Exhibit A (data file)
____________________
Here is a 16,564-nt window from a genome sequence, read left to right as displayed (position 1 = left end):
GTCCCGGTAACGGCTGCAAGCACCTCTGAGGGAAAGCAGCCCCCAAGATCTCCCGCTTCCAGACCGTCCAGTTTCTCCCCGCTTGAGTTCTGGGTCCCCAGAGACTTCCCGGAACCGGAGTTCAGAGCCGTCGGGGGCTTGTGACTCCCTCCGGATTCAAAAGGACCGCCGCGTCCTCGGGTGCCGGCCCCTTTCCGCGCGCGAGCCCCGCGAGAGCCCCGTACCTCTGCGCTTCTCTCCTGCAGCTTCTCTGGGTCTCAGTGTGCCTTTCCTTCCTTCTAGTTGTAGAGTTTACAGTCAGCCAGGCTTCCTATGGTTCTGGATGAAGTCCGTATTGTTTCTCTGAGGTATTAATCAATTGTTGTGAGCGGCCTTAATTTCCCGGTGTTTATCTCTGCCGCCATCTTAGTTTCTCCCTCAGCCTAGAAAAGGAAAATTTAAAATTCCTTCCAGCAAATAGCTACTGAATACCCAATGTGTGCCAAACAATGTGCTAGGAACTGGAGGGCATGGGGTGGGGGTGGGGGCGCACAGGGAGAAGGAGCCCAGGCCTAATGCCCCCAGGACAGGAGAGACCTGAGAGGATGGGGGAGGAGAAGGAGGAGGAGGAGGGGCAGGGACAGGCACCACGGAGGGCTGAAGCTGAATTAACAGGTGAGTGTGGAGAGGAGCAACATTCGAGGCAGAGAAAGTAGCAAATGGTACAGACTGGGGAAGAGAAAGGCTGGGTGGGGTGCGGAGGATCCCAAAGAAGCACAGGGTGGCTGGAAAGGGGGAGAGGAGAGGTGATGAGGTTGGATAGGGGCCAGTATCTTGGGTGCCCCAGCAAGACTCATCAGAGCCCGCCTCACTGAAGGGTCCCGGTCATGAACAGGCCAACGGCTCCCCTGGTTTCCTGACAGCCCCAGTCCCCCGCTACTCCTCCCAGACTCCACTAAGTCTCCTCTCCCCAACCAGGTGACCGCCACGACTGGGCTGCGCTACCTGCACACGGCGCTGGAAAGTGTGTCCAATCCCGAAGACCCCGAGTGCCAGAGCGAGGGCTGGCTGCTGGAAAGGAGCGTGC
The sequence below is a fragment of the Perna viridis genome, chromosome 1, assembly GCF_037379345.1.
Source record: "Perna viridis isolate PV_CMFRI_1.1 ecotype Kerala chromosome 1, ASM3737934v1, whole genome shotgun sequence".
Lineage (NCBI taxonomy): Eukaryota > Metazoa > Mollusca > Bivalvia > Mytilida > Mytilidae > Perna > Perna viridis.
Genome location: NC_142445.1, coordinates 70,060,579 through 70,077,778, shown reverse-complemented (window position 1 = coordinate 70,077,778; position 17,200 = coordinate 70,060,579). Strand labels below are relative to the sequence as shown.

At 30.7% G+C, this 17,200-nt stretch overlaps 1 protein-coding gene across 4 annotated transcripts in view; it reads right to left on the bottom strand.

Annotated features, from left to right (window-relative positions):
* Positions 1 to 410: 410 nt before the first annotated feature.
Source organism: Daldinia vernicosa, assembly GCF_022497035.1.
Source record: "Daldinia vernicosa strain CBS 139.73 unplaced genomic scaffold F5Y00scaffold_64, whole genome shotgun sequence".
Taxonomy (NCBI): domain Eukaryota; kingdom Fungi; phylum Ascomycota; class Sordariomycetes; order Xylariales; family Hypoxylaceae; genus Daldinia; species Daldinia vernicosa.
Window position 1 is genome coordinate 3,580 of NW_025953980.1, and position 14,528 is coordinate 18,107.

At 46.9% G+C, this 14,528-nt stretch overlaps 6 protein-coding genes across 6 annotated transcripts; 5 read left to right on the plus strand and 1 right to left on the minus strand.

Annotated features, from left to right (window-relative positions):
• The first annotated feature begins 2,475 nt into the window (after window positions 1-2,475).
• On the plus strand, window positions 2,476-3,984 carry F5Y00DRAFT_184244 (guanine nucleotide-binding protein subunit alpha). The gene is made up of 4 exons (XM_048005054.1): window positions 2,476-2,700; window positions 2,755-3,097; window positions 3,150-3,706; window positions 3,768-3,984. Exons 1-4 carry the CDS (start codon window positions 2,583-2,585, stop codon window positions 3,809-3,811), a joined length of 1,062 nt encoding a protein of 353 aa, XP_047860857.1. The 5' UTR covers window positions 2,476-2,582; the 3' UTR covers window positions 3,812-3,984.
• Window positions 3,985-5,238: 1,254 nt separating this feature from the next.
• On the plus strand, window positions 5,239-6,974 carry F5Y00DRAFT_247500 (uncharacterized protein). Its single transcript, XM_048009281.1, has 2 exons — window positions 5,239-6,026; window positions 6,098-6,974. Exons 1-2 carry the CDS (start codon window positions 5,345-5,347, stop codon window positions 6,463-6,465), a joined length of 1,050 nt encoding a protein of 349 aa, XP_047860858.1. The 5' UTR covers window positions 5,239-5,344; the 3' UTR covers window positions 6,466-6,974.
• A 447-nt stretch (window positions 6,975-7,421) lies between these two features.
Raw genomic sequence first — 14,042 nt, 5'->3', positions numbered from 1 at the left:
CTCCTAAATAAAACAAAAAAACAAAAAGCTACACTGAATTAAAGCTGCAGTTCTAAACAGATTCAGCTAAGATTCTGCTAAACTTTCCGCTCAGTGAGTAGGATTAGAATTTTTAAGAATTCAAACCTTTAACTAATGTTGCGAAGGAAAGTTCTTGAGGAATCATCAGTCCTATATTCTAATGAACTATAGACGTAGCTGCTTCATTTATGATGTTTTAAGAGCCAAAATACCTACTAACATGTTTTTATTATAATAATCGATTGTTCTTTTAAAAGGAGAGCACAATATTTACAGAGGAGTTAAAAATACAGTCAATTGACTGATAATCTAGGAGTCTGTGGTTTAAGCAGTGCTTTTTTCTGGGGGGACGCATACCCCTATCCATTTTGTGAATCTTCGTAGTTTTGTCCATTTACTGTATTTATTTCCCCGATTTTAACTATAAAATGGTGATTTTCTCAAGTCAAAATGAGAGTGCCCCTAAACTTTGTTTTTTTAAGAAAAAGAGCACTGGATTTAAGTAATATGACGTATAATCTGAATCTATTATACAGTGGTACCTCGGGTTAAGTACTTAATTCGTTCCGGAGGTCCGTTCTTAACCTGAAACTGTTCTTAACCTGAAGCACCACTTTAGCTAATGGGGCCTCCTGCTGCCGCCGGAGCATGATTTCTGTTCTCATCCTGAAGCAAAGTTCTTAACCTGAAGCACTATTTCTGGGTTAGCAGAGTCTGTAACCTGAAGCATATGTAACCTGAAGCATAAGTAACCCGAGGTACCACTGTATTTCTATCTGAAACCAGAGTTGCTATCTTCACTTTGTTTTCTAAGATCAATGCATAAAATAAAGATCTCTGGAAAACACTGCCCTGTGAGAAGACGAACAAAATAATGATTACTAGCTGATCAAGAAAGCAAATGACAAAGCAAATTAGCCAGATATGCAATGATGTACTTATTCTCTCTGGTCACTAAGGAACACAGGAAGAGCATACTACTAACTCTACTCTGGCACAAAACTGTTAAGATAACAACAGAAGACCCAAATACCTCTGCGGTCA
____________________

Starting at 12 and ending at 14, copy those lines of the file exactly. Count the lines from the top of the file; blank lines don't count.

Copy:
Taxonomy (NCBI): domain Eukaryota; kingdom Fungi; phylum Ascomycota; class Sordariomycetes; order Xylariales; family Hypoxylaceae; genus Daldinia; species Daldinia vernicosa.
Window position 1 is genome coordinate 3,580 of NW_025953980.1, and position 14,528 is coordinate 18,107.

At 46.9% G+C, this 14,528-nt stretch overlaps 6 protein-coding genes across 6 annotated transcripts; 5 read left to right on the plus strand and 1 right to left on the minus strand.